A major milestone in board diversity has been reached with the majority of Singapore-listed companies now having at least one female director for the first time.
The Diversity Action Committee (DAC) noted yesterday that the proportion of all-male boards had slipped to 49 per cent as of June 30, the first time the measurement has fallen below 50 per cent.
All-male boards and boards with at least one woman director were evenly split as of Dec 31 last year.
Women were steadily increasing their board representation in the first half of this year, occupying 11.2 per cent of board seats on listed companies as of June 30, up from 10.8 per cent six months earlier and 10.3 per cent a year earlier.
But gender diversity is still below the target of 20 per cent female participation by 2020 set by DAC, an advocacy group comprising prominent members of the Singapore business community. That target steps up to 25 per cent by 2025 and 30 per cent by 2030.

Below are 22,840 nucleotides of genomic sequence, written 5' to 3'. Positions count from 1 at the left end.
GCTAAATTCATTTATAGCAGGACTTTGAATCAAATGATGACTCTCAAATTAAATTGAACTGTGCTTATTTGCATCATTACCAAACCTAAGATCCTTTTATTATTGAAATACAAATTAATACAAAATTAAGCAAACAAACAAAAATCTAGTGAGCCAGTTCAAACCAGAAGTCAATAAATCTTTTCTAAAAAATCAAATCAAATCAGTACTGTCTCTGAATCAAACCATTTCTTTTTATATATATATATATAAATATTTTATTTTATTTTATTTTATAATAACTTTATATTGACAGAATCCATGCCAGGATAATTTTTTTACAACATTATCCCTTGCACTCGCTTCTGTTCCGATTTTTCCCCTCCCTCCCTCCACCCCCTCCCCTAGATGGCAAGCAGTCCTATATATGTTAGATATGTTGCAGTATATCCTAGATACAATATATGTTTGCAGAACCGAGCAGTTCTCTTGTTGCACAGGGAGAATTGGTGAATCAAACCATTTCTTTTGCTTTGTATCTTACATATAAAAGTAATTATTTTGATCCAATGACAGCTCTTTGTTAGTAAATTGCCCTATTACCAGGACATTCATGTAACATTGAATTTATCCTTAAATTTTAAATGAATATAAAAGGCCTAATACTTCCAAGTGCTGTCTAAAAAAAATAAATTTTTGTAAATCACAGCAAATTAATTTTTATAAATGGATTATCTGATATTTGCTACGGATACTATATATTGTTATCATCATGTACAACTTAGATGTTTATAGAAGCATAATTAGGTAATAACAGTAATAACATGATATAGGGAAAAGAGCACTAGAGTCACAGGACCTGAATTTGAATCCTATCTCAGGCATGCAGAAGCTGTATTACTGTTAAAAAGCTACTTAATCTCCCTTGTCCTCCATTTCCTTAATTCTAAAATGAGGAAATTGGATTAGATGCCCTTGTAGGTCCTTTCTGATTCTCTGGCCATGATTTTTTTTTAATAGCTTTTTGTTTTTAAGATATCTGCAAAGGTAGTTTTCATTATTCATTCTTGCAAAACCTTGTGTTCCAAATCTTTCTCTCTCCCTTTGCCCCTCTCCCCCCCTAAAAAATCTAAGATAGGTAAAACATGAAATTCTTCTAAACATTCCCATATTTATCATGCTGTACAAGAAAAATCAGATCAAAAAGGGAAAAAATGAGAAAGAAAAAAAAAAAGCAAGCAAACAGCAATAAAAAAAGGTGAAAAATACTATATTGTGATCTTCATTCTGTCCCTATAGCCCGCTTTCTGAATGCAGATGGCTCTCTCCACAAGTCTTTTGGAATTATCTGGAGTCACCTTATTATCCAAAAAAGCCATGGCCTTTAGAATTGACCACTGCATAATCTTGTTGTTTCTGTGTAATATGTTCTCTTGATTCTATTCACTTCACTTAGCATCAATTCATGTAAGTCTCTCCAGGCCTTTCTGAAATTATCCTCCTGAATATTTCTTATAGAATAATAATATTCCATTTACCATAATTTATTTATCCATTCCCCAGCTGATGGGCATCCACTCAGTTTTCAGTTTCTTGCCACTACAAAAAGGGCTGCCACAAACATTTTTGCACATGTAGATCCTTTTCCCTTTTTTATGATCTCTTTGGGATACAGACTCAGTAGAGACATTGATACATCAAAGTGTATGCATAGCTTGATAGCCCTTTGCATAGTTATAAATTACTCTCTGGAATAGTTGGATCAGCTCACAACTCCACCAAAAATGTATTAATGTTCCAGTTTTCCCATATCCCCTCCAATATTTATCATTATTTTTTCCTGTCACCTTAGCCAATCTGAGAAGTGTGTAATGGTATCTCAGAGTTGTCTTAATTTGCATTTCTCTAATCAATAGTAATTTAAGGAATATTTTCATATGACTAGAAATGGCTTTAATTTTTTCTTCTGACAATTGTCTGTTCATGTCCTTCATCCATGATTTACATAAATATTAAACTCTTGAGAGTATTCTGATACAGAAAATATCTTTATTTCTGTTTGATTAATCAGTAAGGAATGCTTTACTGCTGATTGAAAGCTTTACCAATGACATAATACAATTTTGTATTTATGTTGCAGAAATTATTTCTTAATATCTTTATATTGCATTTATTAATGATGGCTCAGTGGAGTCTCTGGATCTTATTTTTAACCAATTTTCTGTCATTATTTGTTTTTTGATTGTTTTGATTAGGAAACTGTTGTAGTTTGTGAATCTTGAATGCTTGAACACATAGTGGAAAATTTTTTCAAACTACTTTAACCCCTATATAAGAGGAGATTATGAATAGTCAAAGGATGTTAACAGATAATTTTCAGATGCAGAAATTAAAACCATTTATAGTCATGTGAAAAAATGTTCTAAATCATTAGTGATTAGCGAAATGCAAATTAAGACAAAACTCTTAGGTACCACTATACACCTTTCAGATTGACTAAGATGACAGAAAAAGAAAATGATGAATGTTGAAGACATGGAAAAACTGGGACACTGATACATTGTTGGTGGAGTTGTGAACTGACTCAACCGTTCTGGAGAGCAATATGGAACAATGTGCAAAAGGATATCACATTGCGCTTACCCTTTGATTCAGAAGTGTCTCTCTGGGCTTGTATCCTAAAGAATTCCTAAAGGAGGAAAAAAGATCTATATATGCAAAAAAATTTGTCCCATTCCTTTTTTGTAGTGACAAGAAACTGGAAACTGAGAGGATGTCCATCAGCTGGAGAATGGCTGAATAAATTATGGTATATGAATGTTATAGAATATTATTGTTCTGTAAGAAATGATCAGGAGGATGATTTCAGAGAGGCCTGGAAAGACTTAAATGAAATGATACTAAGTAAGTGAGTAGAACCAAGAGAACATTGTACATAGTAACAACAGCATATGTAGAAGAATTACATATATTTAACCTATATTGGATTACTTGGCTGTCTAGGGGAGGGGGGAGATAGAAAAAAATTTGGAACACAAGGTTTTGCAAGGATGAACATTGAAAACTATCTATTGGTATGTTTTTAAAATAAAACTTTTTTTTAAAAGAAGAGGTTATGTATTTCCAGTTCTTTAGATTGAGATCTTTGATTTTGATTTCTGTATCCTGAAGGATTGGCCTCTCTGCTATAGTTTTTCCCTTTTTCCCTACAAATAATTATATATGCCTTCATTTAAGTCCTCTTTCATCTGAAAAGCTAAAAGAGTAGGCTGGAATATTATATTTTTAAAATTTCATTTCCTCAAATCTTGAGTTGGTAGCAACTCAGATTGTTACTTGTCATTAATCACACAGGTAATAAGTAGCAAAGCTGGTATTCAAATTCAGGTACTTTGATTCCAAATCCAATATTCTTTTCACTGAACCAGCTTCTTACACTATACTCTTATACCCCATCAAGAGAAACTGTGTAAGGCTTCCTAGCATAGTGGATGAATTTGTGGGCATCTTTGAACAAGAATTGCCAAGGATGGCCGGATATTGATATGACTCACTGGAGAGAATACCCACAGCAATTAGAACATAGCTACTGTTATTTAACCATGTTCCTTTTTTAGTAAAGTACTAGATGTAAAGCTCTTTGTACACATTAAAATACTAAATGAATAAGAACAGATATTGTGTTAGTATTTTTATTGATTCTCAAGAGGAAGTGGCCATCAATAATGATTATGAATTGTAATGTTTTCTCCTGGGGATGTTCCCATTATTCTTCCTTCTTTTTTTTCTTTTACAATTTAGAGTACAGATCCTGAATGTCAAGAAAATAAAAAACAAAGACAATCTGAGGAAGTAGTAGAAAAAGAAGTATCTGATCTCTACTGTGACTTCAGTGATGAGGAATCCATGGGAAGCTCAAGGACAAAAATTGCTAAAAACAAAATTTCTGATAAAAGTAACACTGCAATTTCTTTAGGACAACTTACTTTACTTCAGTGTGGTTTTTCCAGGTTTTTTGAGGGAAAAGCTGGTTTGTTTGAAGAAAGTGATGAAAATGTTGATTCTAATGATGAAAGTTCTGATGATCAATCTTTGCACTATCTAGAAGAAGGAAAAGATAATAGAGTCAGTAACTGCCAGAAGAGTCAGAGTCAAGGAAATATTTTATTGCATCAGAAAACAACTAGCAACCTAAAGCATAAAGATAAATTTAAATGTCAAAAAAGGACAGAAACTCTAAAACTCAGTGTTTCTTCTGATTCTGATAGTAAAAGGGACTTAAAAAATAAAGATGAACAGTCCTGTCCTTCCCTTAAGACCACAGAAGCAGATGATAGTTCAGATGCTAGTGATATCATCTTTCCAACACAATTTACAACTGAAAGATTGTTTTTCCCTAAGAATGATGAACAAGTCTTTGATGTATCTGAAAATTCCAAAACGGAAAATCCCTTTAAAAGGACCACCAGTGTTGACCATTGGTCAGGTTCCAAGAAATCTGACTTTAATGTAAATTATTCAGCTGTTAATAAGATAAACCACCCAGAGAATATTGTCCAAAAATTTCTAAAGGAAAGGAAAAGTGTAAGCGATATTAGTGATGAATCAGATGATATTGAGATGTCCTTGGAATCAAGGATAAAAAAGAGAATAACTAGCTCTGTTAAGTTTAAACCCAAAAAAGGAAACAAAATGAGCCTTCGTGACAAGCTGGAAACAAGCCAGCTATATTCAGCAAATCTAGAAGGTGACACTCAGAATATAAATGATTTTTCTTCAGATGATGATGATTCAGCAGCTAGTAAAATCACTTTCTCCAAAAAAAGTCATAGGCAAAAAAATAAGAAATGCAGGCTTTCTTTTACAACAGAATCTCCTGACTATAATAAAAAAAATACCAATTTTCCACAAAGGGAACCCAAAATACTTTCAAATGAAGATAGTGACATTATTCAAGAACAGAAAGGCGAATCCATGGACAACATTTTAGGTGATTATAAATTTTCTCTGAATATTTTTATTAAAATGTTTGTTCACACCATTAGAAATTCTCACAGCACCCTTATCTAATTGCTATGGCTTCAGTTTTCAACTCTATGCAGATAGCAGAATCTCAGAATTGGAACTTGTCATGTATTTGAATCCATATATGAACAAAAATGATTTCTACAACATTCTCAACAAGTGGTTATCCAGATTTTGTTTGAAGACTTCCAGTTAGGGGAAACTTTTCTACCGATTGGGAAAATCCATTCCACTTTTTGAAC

The DAC has focused on getting larger firms to lead the way and it has found some success. Women held 14.7 per cent of boards seats among the 100 largest companies by market value as of June 30, up from 13.1 per cent on Dec 31 and 12.2 per cent on June 30 last year. Just 27 of the 100 largest had all-male boards, against 32 six months earlier.
"If the pace is sustained, the top 100 companies will be the first group of companies to achieve DAC's first-tier target of 20 per cent women on boards by 2020, leading the way for other companies to join in," said DAC chairman and Singapore Exchange chief executive Loh Boon Chye in a statement.
Proportion of board seats occupied by women as of June 30.
Proportion of all-male boards as of June 30.
The latest numbers suggest that companies are making an effort to find women to fill board seats and not simply appointing friends and family members of insiders. The proportion of women among independent directors in the top 100 rose to 16.1 per cent as of June 30, from 14.3 per cent on Dec 31 and 12.6 per cent a year earlier.
Regulatory tweaks could support a faster pace of change. Proposed changes to the Code of Corporate Governance will include a requirement that firms set targets on board diversity and report on their progress. A proposal for a nine-year term limit for independent directors could also create vacancies that could be filled by women.
The DAC said 101 independent directors at 48 of the top 100 firms have served at least nine years. Half of all the listed companies have at least one independent director who has served at least nine years.